Stop asking for or expecting perfect film-like quality from the Nikon D800
On most prosumer cameras (Below $20,000), the 10-bit 4:2:2 uncompressed that “supposedly” comes out of an HD-SDI or HDMI link is only marginally better than the in-built compressed recording. Do you honestly think the engineers in these companies don’t know what they are doing? A lot of research goes on to hit the sweet spot as far as compression codecs go, and even if a manufacturer makes a mistake, there is either an official firmware update, or an unofficial patch (like for the Panasonic GH2).
The point is, the external recorder is only good for extreme chroma keying and visual effects, and if your footage is 100%, you are already getting 99% from your compressed codec. On the Nikon D800
This uncompressed stream is like a wild flood that needs to be tamed – which means compressing it to a more manageable file. The most popular intermediary codec choices at the moment are Apple Prores and Avid DNxHD. If you have a PC-based workflow, I strongly recommend DNxHD over Prores. In fact, I prefer uncompressed video over any intermediate codec, but that is another story. Since the D800 is a new camera as of this writing, external recorder manufacturers are still scrambling to take the best advantage of the data stream.
The Ninja 2 has the advantage that you could also use it as an external monitor.
Other external recorders, theoretically all equally capable, are:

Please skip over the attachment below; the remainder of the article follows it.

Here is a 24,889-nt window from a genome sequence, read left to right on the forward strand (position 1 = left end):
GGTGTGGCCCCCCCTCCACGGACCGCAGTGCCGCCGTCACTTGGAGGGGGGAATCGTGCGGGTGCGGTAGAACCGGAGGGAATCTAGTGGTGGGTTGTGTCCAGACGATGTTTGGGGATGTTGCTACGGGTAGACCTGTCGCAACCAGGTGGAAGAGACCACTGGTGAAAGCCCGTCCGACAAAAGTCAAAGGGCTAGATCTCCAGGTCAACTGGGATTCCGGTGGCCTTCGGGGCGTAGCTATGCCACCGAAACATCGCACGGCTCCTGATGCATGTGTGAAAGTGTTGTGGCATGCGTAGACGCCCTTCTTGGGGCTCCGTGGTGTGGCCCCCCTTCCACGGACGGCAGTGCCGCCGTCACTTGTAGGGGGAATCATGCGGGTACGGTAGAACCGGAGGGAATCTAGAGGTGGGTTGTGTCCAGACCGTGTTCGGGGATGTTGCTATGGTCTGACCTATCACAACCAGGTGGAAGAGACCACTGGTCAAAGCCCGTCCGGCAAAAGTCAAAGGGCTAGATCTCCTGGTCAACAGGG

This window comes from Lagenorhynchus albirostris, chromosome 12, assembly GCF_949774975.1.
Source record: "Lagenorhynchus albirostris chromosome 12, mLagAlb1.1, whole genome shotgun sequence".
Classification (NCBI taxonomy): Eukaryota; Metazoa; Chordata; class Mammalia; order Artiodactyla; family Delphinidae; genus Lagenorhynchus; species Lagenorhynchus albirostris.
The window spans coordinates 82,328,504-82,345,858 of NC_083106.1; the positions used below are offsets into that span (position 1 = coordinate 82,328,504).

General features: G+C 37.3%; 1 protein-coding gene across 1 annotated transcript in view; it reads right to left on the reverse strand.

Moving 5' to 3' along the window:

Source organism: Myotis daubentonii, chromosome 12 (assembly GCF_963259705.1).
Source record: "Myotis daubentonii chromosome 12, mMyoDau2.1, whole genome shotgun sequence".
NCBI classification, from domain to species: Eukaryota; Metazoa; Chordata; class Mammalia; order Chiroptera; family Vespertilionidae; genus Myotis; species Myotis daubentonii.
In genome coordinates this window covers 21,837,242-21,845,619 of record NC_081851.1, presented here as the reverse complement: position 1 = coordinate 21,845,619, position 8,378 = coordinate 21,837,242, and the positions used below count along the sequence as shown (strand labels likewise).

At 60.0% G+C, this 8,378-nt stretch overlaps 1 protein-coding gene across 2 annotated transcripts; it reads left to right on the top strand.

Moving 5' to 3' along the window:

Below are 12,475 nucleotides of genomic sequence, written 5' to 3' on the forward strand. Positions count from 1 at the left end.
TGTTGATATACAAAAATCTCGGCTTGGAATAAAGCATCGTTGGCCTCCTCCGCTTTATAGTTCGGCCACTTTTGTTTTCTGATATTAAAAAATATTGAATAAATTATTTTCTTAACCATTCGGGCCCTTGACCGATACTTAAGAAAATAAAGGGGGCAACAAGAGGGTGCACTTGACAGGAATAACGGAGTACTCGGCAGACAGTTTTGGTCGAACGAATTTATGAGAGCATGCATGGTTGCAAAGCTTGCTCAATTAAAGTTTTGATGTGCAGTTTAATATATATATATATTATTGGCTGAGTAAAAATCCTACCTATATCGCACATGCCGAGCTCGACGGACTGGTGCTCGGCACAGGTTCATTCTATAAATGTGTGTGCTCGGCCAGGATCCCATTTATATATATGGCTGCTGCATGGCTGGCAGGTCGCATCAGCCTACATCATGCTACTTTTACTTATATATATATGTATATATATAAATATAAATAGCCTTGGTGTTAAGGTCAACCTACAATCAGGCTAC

Other recorders exist, of course, with greater capabilities and higher prices. Personally, I feel it might be better to go with a higher end camera in that case.
The Atomos Ninja records to 2.5″ disk drives – either spinning drives (cheaper, heavier and fragile) or SSD drives (expensive, lighter and robust). The data rate would be approximately 1 Gbps so 3 Gbps drives are fine for our purposes. I recommend SSD drives, like the:
A 160GB drive should give about 20 minutes of uncompressed data. If a recorder is transcoding footage to a lighter bit stream, then you’ll have more minutes per GB of footage. By carefully calculating your workflow requirements, you should be able to figure out the lowest possible GB size drive for your project. Don’t just buy 160GB because that’s what I linked to.
You’ll also need backup, so don’t forget to add more disks and a laptop on set. Personally, I prefer a laptop over an SSD Reader. If I’m backing up data, why not review it at the same time?
One important thing to note is that while recording to an external recorder, you cannot record to the memory card. In fact, it can’t even be in the camera. So, as a quick trouble-shooting tip, if you’re having issues – look in your card slot first!
CF and SDHC Cards
The internal codec bit rate is on average well below 50 Mbps, or 6.25 MB/s. A class 10 card (10 MB/s) is good enough, but for professional shoots, I recommend Sandisk CF and SDHC/SDXC cards only:
An external recorder will need to be attached to the rig via a connection plate or its own base plate, depending on the size of the recorder and load balancing setup you have planned. If you choose a rig from a good manufacturer, then it shouldn’t be an issue.
If your monitor is HD-SDI only, then you’ll need a converter to convert the HDMI data stream to HD-SDI. It looks like this:
Cables are often overlooked pieces of gear. Don’t go cheap here, or you might as well not use them. The Nikon D800
That does it as far as external recorders are concerned. If Part 8 I’ll cover audio gear.
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